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United States Court of Appeals FOR THE DISTRICT OF COLUMBIA CIRCUIT Argued February 20, 2020 Decided August 18, 2020 No. 19-1011 MUSIC CHOICE, APPELLANT v. COPYRIGHT ROYALTY BOARD, ET AL., APPELLEES SOUNDEXCHANGE, INC., INTERVENOR On Appeal from a Final Determination of the Copyright Royalty Board and a Memorandum Opinion of the Register of Copyrights Paul M. Fakler argued the cause for appellant. With him on the briefs was Kelsi Brown Corkran. Margaret Wheeler-Frothingham entered an appearance. Jennifer L. Utrecht, Attorney, U.S. Department of Justice, argued the cause for appellees. With her on the brief was Daniel Tenny, Attorney. Mark R. Freeman, Attorney, entered an appearance. 2 Matthew S. Hellman argued the cause for intervenor. With him on the brief were David A. Handzo, Emily L. Chapuis, and Devi M. Rao. Before: SRINIVASAN, Chief Judge, RAO, Circuit Judge, and SILBERMAN, Senior Circuit Judge. Opinion for the Court filed by Circuit Judge RAO. RAO, Circuit Judge: The case raises the question of what copyright royalty rate must be paid by Music Choice for transmissions of digital music over the internet. Pursuant to the Digital Millennium Copyright Act (“DMCA”), a lower grandfathered royalty rate is paid by some music services that were early providers of digital music transmissions. Music Choice challenges a Final Determination of the Copyright Royalty Board (“the Board”), which excludes Music Choice’s internet transmissions from the grandfathered rate and also adopts more stringent audit requirements. We hold that the Board’s categorical exclusion of Music Choice’s internet transmissions from the grandfathered rate conflicts with the unambiguous language of the DMCA. Under the DMCA, Music Choice’s internet transmissions are eligible for the grandfathered rate to the extent they were part of its service offering on July 31, 1998. The Board, however, retains discretion to determine whether parts of Music Choice’s current service offering, which includes mobile applications and internet-exclusive channels, should be excluded from the grandfathered rate. The Board also acted arbitrarily and capriciously in altering the audit standards applicable to Music Choice. Accordingly, we vacate the relevant parts of the Final Determination and remand for the Board to determine if Music Choice’s internet transmissions qualify for the grandfathered rate and to reconsider the amended audit procedure. 3 I. Started in the late 1980s, Music Choice is a digital broadcast music service that consists of several cable television channels. These channels are often included with digital cable television packages and now are also available to cable subscribers over the internet. Prior to 1995, subscription music services such as Music Choice did not have to “obtain a license to publicly perform sound recordings because copyright owners did not have an exclusive right to publicly perform their work.” See SoundExchange, Inc. v. Muzak LLC, 854 F.3d 713, 714 (D.C. Cir. 2017). Amidst the growth of digital music transmissions, Congress enacted the Digital Performance Right in Sound Recordings Act of 1995 to grant copyright protections to the digital transmissions of music and other recordings protected by copyright. Pub. L. No. 104-39, 109 Stat. 336. This copyright protection was subject to a compulsory licensing regime, set out in Section 114 of the Copyright Act, in which existing subscription music services, including Music Choice, would be entitled to continue transmitting copyrighted works in exchange for a royalty payment. Muzak, 854 F.3d at 714–15 & n.2. The amount and terms of such royalty payments were determined by the Copyright Arbitration Royalty Panel (“CARP”) based on a reasonable rate standard. See id. Congress modified this regime in the Digital Millennium Copyright Act, which requires certain digital music services to pay royalty rates at a market-based standard.1 Pub. L. No. 105304, § 415(a), 112 Stat. 2860, 2896 (1998) (codified at 17 U.S.C. § 114(f)(2)(B)). The market-based standard generally results in higher royalty rates for copyright holders. The 1 Rather than letting the market decide what a market-based rate would be, the DMCA charged CARP with predicting what the market-based rate would be. 4 DMCA, however, includes a grandfathering provision that makes preexisting subscription-based services, such as Music Choice, eligible to pay only “reasonable rates,” which generally allow the service providers to pay lower royalty rates. Muzak, 854 F.3d at 714–15. To be eligible for the grandfathered rate, a service must qualify as a “preexisting subscription service,” (hereinafter “preexisting service”) defined as “a service that performs sound recordings by means of noninteractive audio-only subscription digital audio transmissions, which was in existence and was making such transmissions to the public for a fee on or before July 31, 1998.” 17 U.S.C. § 114(j)(11). If a preexisting service’s “subscription transmission” is made “in the same transmission medium used by such service on July 31, 1998,” it is entitled to the grandfathered royalty rate. 17 U.S.C. § 114(d)(2)(B) (hereinafter the “unconditional grandfathered rate”). A transmission made by a preexisting service in a different transmission medium, or by a “new subscription service,” may also be eligible for the grandfathered rate if it meets several additional conditions and requirements. 17 U.S.C. § 114(d)(2)(C) (hereinafter the “conditional grandfathered rate”). To determine the royalty rate to be paid by a preexisting service, the Copyright Royalty Board2 holds adversarial rulemaking proceedings every five years. Muzak, 854 F.3d at 715. The copyright holders are represented in these proceedings by SoundExchange, a nonprofit entity designated by regulation to “obtain the royalties owed under the statutory licenses and to 2 The Copyright Royalty Board was created by the Copyright Royalty and Distribution Reform Act of 2004 to conduct royalty proceedings, thus replacing the Copyright Arbitration Royalty Panel. Pub. L. No. 108-419, § 5, 118 Stat. 2341, 2363. 5 distribute them to performing artists and copyright holders.”3 Id. In 2016, the Board commenced the proceeding under review to establish preexisting service royalty rates for the years 2018 to 2022. As relevant here, the proceeding concerned the royalty rates Music Choice, the only remaining preexisting service participating, must pay to copyright holders by way of SoundExchange. Over the course of the proceeding, the Board referred to the Register of Copyrights the legal question of whether Music Choice’s internet transmissions qualify as a preexisting service. 83 Fed. Reg. 65,210, 65,225–226 (Dec. 19, 2018) (citing 17 U.S.C. § 802(f)(1)(B)). The Register determined that, as a matter of law, internet transmissions are categorically excluded from the unconditional grandfathered rate because the DMCA’s “legislative history makes clear that Congress … intended to limit” the grandfathered rate to Music Choice’s “offerings in the specific transmission media affirmatively identified in the DMCA Conference Report: ‘cable’ or ‘satellite.’” 82 Fed. Reg. 59,652, 59,657 (Dec. 15, 2017) (citing H.R. Rep. No. 105-796, at 89 (1998)). The Register went on to set out a non-exhaustive six-factor test to guide the Board’s determination of whether Music Choice’s internet transmissions qualify for the conditional grandfathered rate. Id. at 59,658–659. In the Final Determination setting rates for the 2018 to 2022 period, the Board applied the Register’s legal opinion and 3 The Digital Millennium Copyright Act instructs the Board to designate a “nonprofit collective” to receive royalty payments from music services and distribute them to copyright holders and artists. 17 U.S.C. § 114(g)(2), (3). The Board has designated SoundExchange as the exclusive entity to collect and distribute copyright royalties. See 37 C.F.R. § 382.5(d). 6 excluded Music Choice’s internet transmissions from the unconditional grandfathered rate. 83 Fed. Reg. at 65,227. The Board went on to apply the Register’s six-factor test to determine that Music Choice’s internet transmissions are also excluded from the conditional grandfathered rate “to the extent they are available outside a subscriber’s residence,” such as through mobile applications. Id. Because Music Choice’s internet transmissions did not qualify for either grandfathered rate, they would be subject to the higher market-based royalty rate. Id. In the Final Determination, the Board also amended the audit procedures applicable to preexisting services such as Music Choice. The longstanding regulatory standard allowed preexisting services to satisfy in full any audit obligations by employing independent auditors in accordance with “generally accepted auditing standards.” Id. at 65,262, 65,268. The Board amended this standard so that the independent audit would provide a safe harbor only for claims “within the scope of the audit,” which meant that SoundExchange would be “permitted to round out the findings [of Music Choice’s independent audit] with its own audit, limited to the points omitted from the scope of the defensive audit.” Id. at 65,262. This auditing change was long sought after by SoundExchange and consistently opposed by Music Choice. Music Choice appeals the Final Determination. This court has exclusive jurisdiction over Copyright Royalty Board determinations and any legal determinations the Register made as part of the proceeding. See Muzak, 854 F.3d at 717–18; 17 U.S.C. § 803(d)(1). Such determinations may be appealed by “any aggrieved participant in the proceeding … who fully participated in the proceeding and who would be bound by the determination.” 17 U.S.C. § 803(d)(1). Music Choice meets 7 these criteria. SoundExchange intervened to defend the Board’s actions. II. Music Choice challenges three separate aspects of the Board’s Final Determination. First, it argues that the Board should not have referred to the Register the legal question regarding whether internet transmissions could be included in the grandfathered rate provision. Second, it challenges the Board’s conclusion that Music Choice’s internet transmissions, to the extent they are available outside a subscriber’s home, are categorically excluded from the grandfathered rate. Third, it challenges the Board’s alteration of the audit provision. We review Copyright Royalty Board rate determinations under the Administrative Procedure Act and must “uphold a ratemaking determination unless it is arbitrary, capricious, contrary to law, or not supported by substantial evidence.” Intercollegiate Broad. Sys., Inc. v. CRB, 796 F.3d 111, 127 (D.C. Cir. 2015) (quotation marks omitted); see also 5 U.S.C. § 706(2)(A). A. Music Choice first contends that the Board erred by referring the internet transmission issue to the Register for a binding legal opinion. The Copyright Act requires the Board to refer a “novel material question of substantive law” that “is presented” in a royalty proceeding to the Register for a binding opinion. 17 U.S.C. § 802(f)(1)(B)(i).4 Music Choice maintains 4 17 U.S.C. § 802(f)(1)(B)(i) states: In any case in which a novel material question of substantive law concerning an interpretation of those provisions of this title that are the subject of the proceeding is presented, the Copyright Royalty Judges shall request a decision of the Register of 8 that a party must “present” a legal issue before the Board can refer it to the Register and no party raised the legal issue in this case. The government responds that the Board must, or at least may, refer to the Register novel and material legal issues that arise in a proceeding. Alternatively, the government argues that the referral was proper even under Music Choice’s interpretation because SoundExchange raised the internet transmission issue during the proceeding. Assuming arguendo that Music Choice’s interpretation of the statute is correct, the Board’s referral to the Register was proper because SoundExchange “presented” the internet transmission issue in the royalty proceeding. Before the rate proceeding concluded, SoundExchange argued that Music Choice’s internet transmissions should be subjected to the higher royalty rates applicable to new services rather than the lower grandfathered rates accorded to Music Choice’s “core PSS television-based service.” Music Choice specifically responded to this argument in its reply to SoundExchange’s filing and did not move to reopen the evidentiary record. Thus, we have no occasion to resolve whether the Board may refer novel legal questions on its own motion, because the issue in this case was “presented” by a party, rather than the Board. Cf. Copyrights, in writing, to resolve such novel question. Reasonable provision shall be made for comment on such request by the participants in the proceeding, in such a way as to minimize duplication and delay. … If such a decision is timely delivered to the Copyright Royalty Judges, the Copyright Royalty Judges shall apply the legal determinations embodied in the decision of the Register of Copyrights in resolving material questions of substantive law. 9 Settling Devotional Claimants v. CRB, 797 F.3d 1106, 1121 (D.C. Cir. 2015). To counter this straightforward conclusion, Music Choice takes out of context SoundExchange’s statement that it “does not believe it is necessary to decide in this proceeding whether or not Music Choice’s webcasts qualify as part of its [preexisting service].” J.A. 127. Read within the context of SoundExchange’s proposed conclusions of law, it is clear that SoundExchange was advocating for Music Choice’s internet transmissions to be treated differently from its television-based service. By arguing that Music Choice should pay a higher rate for its internet transmissions than its television transmissions, SoundExchange fairly presented the issue the Board ultimately referred to the Register.5 Moreover, contemporaneous statements from the Board, the Register, SoundExchange, and even Music Choice demonstrate that all parties understood the Board referred the issue in response to SoundExchange’s argument regarding different rates for internet transmissions. See J.A. 143 (Board referral noting that “SoundExchange seeks SoundExchange further argued: “Here, an Internet-based PSS distributed to mobile apps over the internet is sufficiently different from the core PSS television-based service that the Judges must consider whether the value of the sound recording usage involved is sufficiently reflected in a rate set with a television-based service in mind.” J.A. 130–31. SoundExchange also noted that an expert witness “found that the most reasonable way to value webcasting” by Music Choice is to apply “the same statutory rates that would apply to ancillary Internet streaming.” Id. at 131; see also id. at 130 (“Music Choice Should Pay Webcasting Rates For Its Webcasting.”). Thus, SoundExchange proposed that the applicable webcasting rates should apply to “any ancillary webcasting” that was part of a preexisting service, rather than the lower rates that apply to television-based transmissions of a preexisting service. Id. at 130– 31. 5 10 two separate royalty payments”); 82 Fed. Reg. at 59,654 (Register decision noting that the “referred questions arose in this proceeding because SoundExchange, Inc., for the first time, is seeking two separate royalty payments”); J.A. 117 (Music Choice’s reply to SoundExchange’s proposed findings and conclusions noting that “[i]t is crucial to determine whether Music Choice’s internet transmissions are part of its [preexisting service]”). Because SoundExchange raised the question of whether internet transmissions should be included in the grandfathered rate, that question was clearly “presented” in the royalty rate proceeding. Accordingly, we hold the Board appropriately referred this issue to the Register for a binding legal opinion. B. We next examine Music Choice’s challenge to the Register’s legal opinion, which determined that internet transmissions are categorically excluded from the unconditional grandfathered rate. 82 Fed. Reg. at 59,657–660. Music Choice questions this categorical exclusion and maintains that its internet transmissions qualify for the grandfathered rate under the plain meaning of the statute. Because the text and structure of the DMCA directly contradict the Register’s interpretation, we vacate the Register’s legal opinion and the part of the Board’s Final Determination that relies upon it. Under the DMCA, a “subscription digital audio transmission” “shall be subject” to the unconditional grandfathered rate if it is (1) “made by a preexisting subscription service,” and (2) offered “in the same transmission medium used by such service on July 31, 1998.” 17 U.S.C. § 114(d)(2)(B). If a transmission meets both statutory elements, the Board must determine the royalty in accordance with the 11 unconditional grandfathered rate. Contrary to the Register’s conclusion, neither element categorically excludes internet transmissions. First, the DMCA’s definition of a preexisting subscription service is broad enough to include internet transmissions that were in fact occurring as of July 31, 1998, because it includes any “service that performs sound recordings by means of noninteractive audio-only subscription digital audio transmissions, which was in existence and was making such transmissions to the public for a fee on or before July 31, 1998.” 17 U.S.C. § 114(j)(11). We have held that the term “service” in “preexisting subscription service” refers to both the business entity making the transmissions (i.e., Music Choice) and to the “program offering” the entity provides (i.e., the Music Choice digital audio service). Muzak, 854 F.3d at 715. Therefore, for a digital audio transmission to qualify as a “preexisting subscription service,” first, it must be made by a business entity that was in existence on or before July 31, 1998, and second, the relevant “program offering” must have been in existence on July 31, 1998. Here, all agree that Music Choice fulfills the first prong. The question is whether the word “service” in the DMCA covers Music Choice’s program offerings transmitted via the internet. The Register, relying on the legislative history of the DMCA, concluded that it does not. But the plain language of the DMCA grandfathers a covered entity’s program offerings that were “in existence … on or before July 31, 1998.” 17 U.S.C. § 114(j)(11). It is undisputed that Music Choice had been providing some digital audio transmissions over the internet since 1996 and was still doing so on July 31, 1998. Those internet transmissions that are part of the same “service” fall within the scope of the DMCA’s preexisting service definition. Therefore, the text of the DMCA precludes the 12 Register’s conclusion that the term “preexisting subscription service” categorically excludes Music Choice’s internet transmissions. Cf. Muzak, 854 F.3d at 716 (declining to impose extra-textual conditions on the plain meaning of the DMCA’s preexisting subscription service definition).6 As discussed below, however, the Board retains discretion in determining the extent to which Music Choice’s current internet offerings can fairly be characterized as included in the service offering Music Choice provided on July 31, 1998. Second, the DMCA applies the unconditional grandfathered rate to transmissions made “in the same transmission medium.” 17 U.S.C. § 114(d)(2)(B). This provision does not distinguish between different transmission media, and there is no suggestion in the text that a “transmission medium” excludes internet transmissions. The “transmission medium” clause, like the preexisting service definition, focuses on the actual preexisting entity and program offering, not the manner of transmission. Thus, internet transmissions “shall be subject” to the grandfathered rate if they were “made by” a preexisting service on July 31, 1998. Id. The structure of the DMCA’s grandfathered rate provisions also bolsters this conclusion. In contrast to the unconditional grandfathered rate provision, the conditional grandfathered rate provision explicitly distinguishes between In Muzak, we noted the term “preexisting subscription service” was “dreadfully ambiguous” regarding the particular question under review—“[d]oes ‘service’ refer only to the business entity, or does it also include the original program offerings?” 854 F.3d at 714. As discussed above, the statute is unambiguous regarding the precise question under review in this case—do the terms “preexisting subscription service” and “same transmission medium” preclude internet transmissions even if they were offered by Music Choice on July 31, 1998? 6 13 internet and other transmission media. Some of the conditions to qualify for this rate apply to, or specifically exempt, “satellite digital audio service,” 17 U.S.C. § 114(d)(2)(C)(v), and “broadcast transmissions,” 17 U.S.C. § 114(d)(2)(C)(i), (iii)(IV)(bb), (vii), others apply equally to cable or internet transmissions, 17 U.S.C. § 114(d)(2)(C)(iv) (applying to a “transmitting entity” that “offers transmissions of visual images contemporaneously with transmissions of sound recordings” as in a cable or internet transmission).7 By specifying categories of transmission media, and including internet alongside cable and satellite, the conditional grandfathered rate provision demonstrates the general terms “subscription service” and “transmission medium,” standing alone, do not exclude internet transmissions. Thus, within the DMCA, Congress knew how to distinguish between types of transmission media and did so explicitly in the conditional grandfathered rate provision. See Allina Health Servs. v. Price, 863 F.3d 937, 944 (D.C. Cir. 2017) (“A material variation in terms suggests a variation in meaning.”) (quotation marks and brackets omitted). By contrast, the unconditional grandfathered rate provision does 7 The Register refers to this subsection to argue that the DMCA treats issues regarding internet transmissions exclusively under the conditional grandfathered rate provision. The Register’s conclusion, however, turns not on the text of the statute, but instead on its legislative history: “The rationale behind ... the new requirements in [the conditional grandfathered rate provision], was to ‘address[] unique programming and other issues raised by Internet transmissions.’” 82 Fed. Reg. at 59,658 (quoting Staff of H. Comm. on the Judiciary, 105th Cong., Section-By-Section Analysis of H.R. 2281, at 50). The legislative history, however, runs contrary to the plain meaning of the conditional grandfathered rate provision, which does not distinguish between cable, satellite, and internet transmissions that were actually offered on July 31, 1998. 14 not distinguish between transmission media and therefore cannot be read to exclude internet transmissions. Reading the statute as a whole, the unconditional grandfathered rate provision does not categorically exclude Music Choice’s internet service offering to the extent it was available on July 31, 1998. The Register reached a contrary conclusion only by ignoring the text of the DMCA and focusing on its legislative history. The Register emphasized that the legislative history referred only to cable and satellite transmissions and thus Congress did not intend to include internet transmissions in the unconditional grandfathered rate. According to the Register, “as a matter of law, it is irrelevant whether or not Music Choice or another [preexisting service] entity, to some limited degree, was making transmissions via a different medium than those specified in the legislative history on July 31, 1998, such as the internet.” 82 Fed. Reg. at 59,658 (emphasis added). Without regard to the text of the statute, which makes no distinction between transmission media, the Register determined that only those transmission media identified in the DMCA Conference Report would be entitled to the grandfathered rate.8 Id. at 8 In Muzak, we looked to legislative history to resolve an ambiguity in the meaning of “service” as applied to the question presented in that case, but ultimately noted that the DMCA Conference Report was a particularly unreliable guide in interpreting Section 114’s grandfathered rate provisions: “[F]or each point in the conference report supporting SoundExchange, there can be found a countervailing one in support of Muzak.” 854 F.3d at 717 n.11. So too here. Compare H.R. Rept. No. 105-796, at 89 (identifying “cable” and “satellite” as the protected transmission media), with id. (“[I]f a cable subscription music service making transmissions on July 31, 1998, were to offer the same music service through the Internet, then such Internet service would be considered part of a preexisting subscription service.”). 15 59,657 (requiring a subscription transmission to be made in “the specific transmission media identified” in the DMCA Conference Report to be eligible for the unconditional grandfathered rate) (citing H.R. Rep. No. 105-796, at 89 (1998)). The statute, however, speaks to this precise issue and precludes the Register’s interpretation. As we have explained, the “preexisting subscription service” definition and the unconditional grandfathered rate provision distinguish between transmission media that were employed before July 31, 1998, and those offered after that date. The text does not single out internet transmissions for categorical exclusion from the grandfathered rate. “By introducing a limitation not found in the statute,” the Register “alter[ed], rather than … interpret[ed]” the DMCA. Little Sisters of the Poor Saints Peter & Paul Home v. Pennsylvania, 140 S. Ct. 2367, 2381 (2020). Therefore, we vacate the Register’s legal opinion and the part of the Board’s Final Determination applying this opinion and remand to the Board to determine under the correct legal standard whether Music Choice’s current service offering, including its internet transmissions, qualifies for the unconditional or conditional grandfathered rates. Because the Final Determination categorically excluded internet transmissions from the unconditional grandfathered rate, the Board had no occasion to assess whether Music Choice’s current internet service offerings, including its mobile application and internet-exclusive channels, are a part of the service offering Music Choice provided on July 31, 1998. The Board cannot exclude from the unconditional grandfathered rate internet transmissions that were actually part of Music Choice’s service offering on July 31, 1998.9 On remand, the 9 For any internet transmissions that do not qualify for the unconditional grandfathered rate, the Board retains discretion to determine if they qualify for the conditional grandfathered rate or if they should be excluded from both grandfathered rates. As noted 16 Board must determine the precise scope of Music Choice’s service offering as it actually existed on July 31, 1998. While on the record below it is undisputed that Music Choice was making some internet transmissions at that date, there is a question about whether those transmissions were available outside the home. See 82 Fed. Reg. 59,660. Similarly, it has been suggested that Music Choice’s internet-exclusive above, the Board also held, based on the Register’s legal opinion, that Music Choice’s internet transmissions do not qualify for the conditional grandfathered rate “to the extent they are available outside a subscriber’s residence.” 83 Fed. Reg. at 65,227. Because we conclude that internet transmissions are not categorically excluded from the unconditional grandfathered rate, we need not consider Music Choice’s challenge to the Board’s application of the Register’s “non-exhaustive” six-factor test under the conditional grandfathered rate. Id. at 65,226–227. On remand, if the Board concludes that a part of Music Choice’s internet offering does not qualify for the unconditional grandfathered rate, it must reconsider whether such transmissions qualify for the conditional grandfathered rate. This analysis must focus on whether the transmissions fit within the statute’s definition of “preexisting subscription service,” 17 U.S.C. § 114(j)(11), and the criteria enumerated in 17 U.S.C. § 114(d)(2)(C). Although we decline to review the six-factor test the Register set out to assess whether a transmission qualifies for the conditional grandfathered rate, we emphasize that factfinding, to the extent it is needed, must be conducted by the Board, and not the Register. See 17 U.S.C. § 802(f)(1)(A) (the Board “may consult with the Register of Copyrights on any matter other than a question of fact”); 17 U.S.C. § 802(f)(1)(B)(i) (confining the Register to legal determinations). We further emphasize that we do not seek to limit the Register’s discretion in defining the legal parameters of a “preexisting subscription service,” beyond what we have held above: the Register may not exclude internet transmissions from the definition if such internet transmissions were actually part of the preexisting service offering on July 31, 1998. 17 channels and smartphone applications are not part of the service offering Music Choice provided on the relevant date. See CRB Br. 37–38. The Board must sort through these issues on remand to determine which parts of Music Choice’s current service offering are eligible for the grandfathered rate because they were a part of Music Choice’s service on July 31, 1998. C. Finally, we consider Music Choice’s challenge to the Board’s amendment of royalty audit procedures. Pursuant to its general authority to set royalty terms, 17 U.S.C. § 114(f)(1)(A), the Board and its predecessor agency have promulgated royalty audit procedures. Prior to the amendments at issue here, a preexisting service like Music Choice could secure an independent audit that would be treated as comprehensive and dispositive as to all parties during the Board’s rate determination proceedings. 37 C.F.R. § 382.7(e) (2013) (establishing that an audit “performed in the ordinary course of business according to generally accepted auditing standards by an independent and Qualified Auditor, shall serve as an acceptable verification procedure for all interested parties”). The Final Determination amends this regulation to provide that an independent audit will be determinative only as to the issues within the scope of the audit, thus potentially allowing other parties to conduct additional audits. 83 Fed. Reg. at 65,262, 65,268 (amending the provision so that independent audits “shall serve as an acceptable verification procedure for all parties with respect to the information that is within the scope of the audit”) (emphasis added). The government and SoundExchange argue that the Board’s amendment is not a substantive change. We disagree. The Board’s amendment makes a consequential revision to the audit procedure. Prior to the revision, Music Choice’s 18 audit was treated as sufficient if conducted by an independent auditor pursuant to generally accepted auditing standards. Under the revision, SoundExchange is given permission to conduct audits of any matter outside the “scope of the audit.” Id. at 65,262. This alteration imposes a new condition on Music Choice, by allowing additional audits beyond the independent audit that was previously deemed an “acceptable verification procedure.” 37 C.F.R. § 382.7(e) (2013). Although the government and SoundExchange argue this is a clarification rather than a change, the agency has long understood the audit as a kind of safe harbor for preexisting services like Music Choice. For instance, in 1997, when CARP and the Librarian of Congress, the Board and Register’s predecessors, created the defensive audit procedures, CARP stated that allowing the preexisting services to conduct their own audits rather than being subject to outside copyright owner audits would balance the “fair opportunity to audit for copyright owners” against “the burden and expense of auditing upon the Services.” Copyright Arbitration Panel, Report No. 95-5 ¶ 194 (Nov. 12, 1997) (adopted 63 Fed. Reg. 25,394 (May 8, 1998)); see also 78 Fed. Reg. 23,054, 23,074 (Apr. 17, 2013). The Final Determination alters this calculus by explicitly giving SoundExchange the green light to “round out the findings with its own audit, limited to the points omitted from the scope of the defensive audit.” 83 Fed. Reg. at 65,262. Further supporting the substantive nature of this change is Music Choice’s record testimony—unacknowledged by the Board—that this change would upset its reliance on the previous audit procedure. See J.A. 80 (“Music Choice has availed itself of [the external independent audit], and has expended significant resources in doing so.”). Having found that the Final Determination’s amendment of the audit provision is a substantive change, we must determine whether the Board “display[ed] awareness that it is 19 changing position” and demonstrated “good reasons for the new policy.” FCC v. Fox Television Stations Inc., 556 U.S. 502, 515 (2009). The Board failed on both counts. The Final Determination does not acknowledge the Board’s rejection of a substantially identical proposal in its 2013 proceeding. There, the parties presented similar arguments for the same change and the Board rejected SoundExchange’s position because it did not “adequately address[]” flaws pointed out by Music Choice. 78 Fed. Reg. at 23,074. Specifically, the Board noted that SoundExchange failed to rebut Music Choice’s argument that the change would “permit SoundExchange to use auditors that are employees or officers of a sound recording owner or performing artists, the objectivity of which might be suspect.” Id. The Board does not acknowledge this prior position, does not point to any evidence that these concerns have been ameliorated, and does not present any new reasons for adopting the amended audit procedure that it previously rejected. Moreover, the Board failed to address CARP’s initial reasoning for instituting the defensive audit procedure, which sought to balance the preexisting services’ burden and expense against copyright holders’ audit rights. In the Final Determination, the Board struck a different balance in favor of SoundExchange without acknowledging or addressing the reasons for the policy shift. Moreover, the Board did not give reasons for amending the audit provision, stating only that it can “see no reason not to” make the change. 83 Fed. Reg. at 65,262. Yet an agency’s ipse dixit cannot substitute for reasoned decisionmaking. This court has rejected precisely this type of justification from the Board in the past: “[R]ational decisionmaking … requires more than an absence of contrary evidence; it requires substantial evidence to support a decision.” Intercollegiate Broad. Sys. v. CRB, 574 F.3d 748, 767 (D.C. Cir. 2009). The Board also failed to respond to Music Choice’s reliance interests arising from the 20 previous audit standard—a matter Music Choice specifically raised on the record during the proceeding. Cf. Encino Motorcars, LLC v. Navarro, 136 S. Ct. 2117, 2126 (2016) (“A summary discussion may suffice in other circumstances, but here—in particular because of decades of industry reliance on the Department’s prior policy—the explanation fell short of the agency’s duty to explain why it deemed it necessary to overrule its previous position.”). Perhaps the agency can justify its change in position, but its scant explanation and casual disregard for its former position do not satisfy the APA’s requirements for rational decisionmaking. See Ramaprakash v. FAA, 346 F.3d 1121, 1124 (D.C. Cir. 2003) (“Agencies … must provide a reasoned analysis indicating that prior policies and standards are being deliberately changed, not casually ignored.”) (quotation marks omitted). Accordingly, we vacate the revised audit provision as arbitrary and capricious. *** We vacate Part IV(D) and Part XI(A)(3)(g) of the Final Determination and the Register of Copyright’s underlying legal opinion. We remand for the Board to determine, in accordance with this opinion, whether Music Choice’s internet transmissions qualify for the grandfathered rate and to reconsider the audit definition and provide a reasoned explanation if the Board determines the revised definition is justified. So ordered.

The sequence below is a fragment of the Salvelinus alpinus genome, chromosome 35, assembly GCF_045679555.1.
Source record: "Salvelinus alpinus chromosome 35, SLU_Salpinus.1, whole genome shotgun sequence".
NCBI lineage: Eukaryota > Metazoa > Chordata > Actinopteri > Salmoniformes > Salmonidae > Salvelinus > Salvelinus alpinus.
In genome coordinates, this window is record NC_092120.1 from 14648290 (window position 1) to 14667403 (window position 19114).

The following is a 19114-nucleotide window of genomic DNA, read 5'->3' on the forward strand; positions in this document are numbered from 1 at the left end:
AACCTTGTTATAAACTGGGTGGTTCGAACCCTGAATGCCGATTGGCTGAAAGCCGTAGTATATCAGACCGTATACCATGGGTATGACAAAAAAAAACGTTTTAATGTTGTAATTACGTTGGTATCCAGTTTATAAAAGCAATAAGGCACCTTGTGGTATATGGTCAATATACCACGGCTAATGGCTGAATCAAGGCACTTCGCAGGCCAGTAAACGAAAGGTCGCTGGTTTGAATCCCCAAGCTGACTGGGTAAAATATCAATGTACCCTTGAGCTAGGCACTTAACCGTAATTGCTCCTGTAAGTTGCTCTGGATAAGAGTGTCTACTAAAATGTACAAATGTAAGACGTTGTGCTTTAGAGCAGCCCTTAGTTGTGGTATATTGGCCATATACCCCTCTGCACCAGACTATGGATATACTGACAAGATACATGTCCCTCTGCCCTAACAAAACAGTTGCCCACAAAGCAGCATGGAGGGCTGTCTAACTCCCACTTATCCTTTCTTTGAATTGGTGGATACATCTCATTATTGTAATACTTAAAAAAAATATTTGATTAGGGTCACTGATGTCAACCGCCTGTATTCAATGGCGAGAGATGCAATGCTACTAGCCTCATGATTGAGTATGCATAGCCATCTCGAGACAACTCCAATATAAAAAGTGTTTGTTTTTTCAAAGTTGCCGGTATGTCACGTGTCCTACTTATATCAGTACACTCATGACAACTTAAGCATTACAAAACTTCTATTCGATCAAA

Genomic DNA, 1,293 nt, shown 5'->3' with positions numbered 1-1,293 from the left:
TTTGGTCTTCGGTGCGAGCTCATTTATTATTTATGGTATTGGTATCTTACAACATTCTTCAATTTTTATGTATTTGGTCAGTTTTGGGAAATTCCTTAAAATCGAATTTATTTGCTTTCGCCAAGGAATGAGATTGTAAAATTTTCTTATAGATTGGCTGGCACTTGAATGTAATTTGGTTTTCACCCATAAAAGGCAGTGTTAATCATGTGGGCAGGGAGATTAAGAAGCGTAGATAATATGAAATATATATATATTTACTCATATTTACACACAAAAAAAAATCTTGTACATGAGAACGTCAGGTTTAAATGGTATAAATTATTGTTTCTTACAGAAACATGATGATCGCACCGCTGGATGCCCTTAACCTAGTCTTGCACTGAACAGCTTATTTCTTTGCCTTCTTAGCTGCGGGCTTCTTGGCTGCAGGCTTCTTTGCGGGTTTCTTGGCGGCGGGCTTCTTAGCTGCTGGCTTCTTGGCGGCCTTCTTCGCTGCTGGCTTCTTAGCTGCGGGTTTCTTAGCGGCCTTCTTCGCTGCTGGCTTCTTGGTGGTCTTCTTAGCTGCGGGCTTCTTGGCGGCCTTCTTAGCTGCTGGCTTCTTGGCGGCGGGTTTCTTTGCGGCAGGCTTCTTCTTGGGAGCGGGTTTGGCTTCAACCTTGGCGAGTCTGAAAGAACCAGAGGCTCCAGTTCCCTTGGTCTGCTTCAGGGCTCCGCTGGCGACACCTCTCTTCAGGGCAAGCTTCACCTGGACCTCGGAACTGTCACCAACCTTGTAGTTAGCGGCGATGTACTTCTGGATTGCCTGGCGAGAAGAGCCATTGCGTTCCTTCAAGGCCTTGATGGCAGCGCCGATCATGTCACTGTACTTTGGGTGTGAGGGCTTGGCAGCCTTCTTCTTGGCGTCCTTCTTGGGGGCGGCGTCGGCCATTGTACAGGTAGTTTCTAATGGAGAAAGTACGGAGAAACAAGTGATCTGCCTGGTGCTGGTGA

Primary Holding
The Board's categorical exclusion of Music Choice's internet transmissions from the grandfathered rate conflicts with the unambiguous language of the Digital Millennium Copyright Act.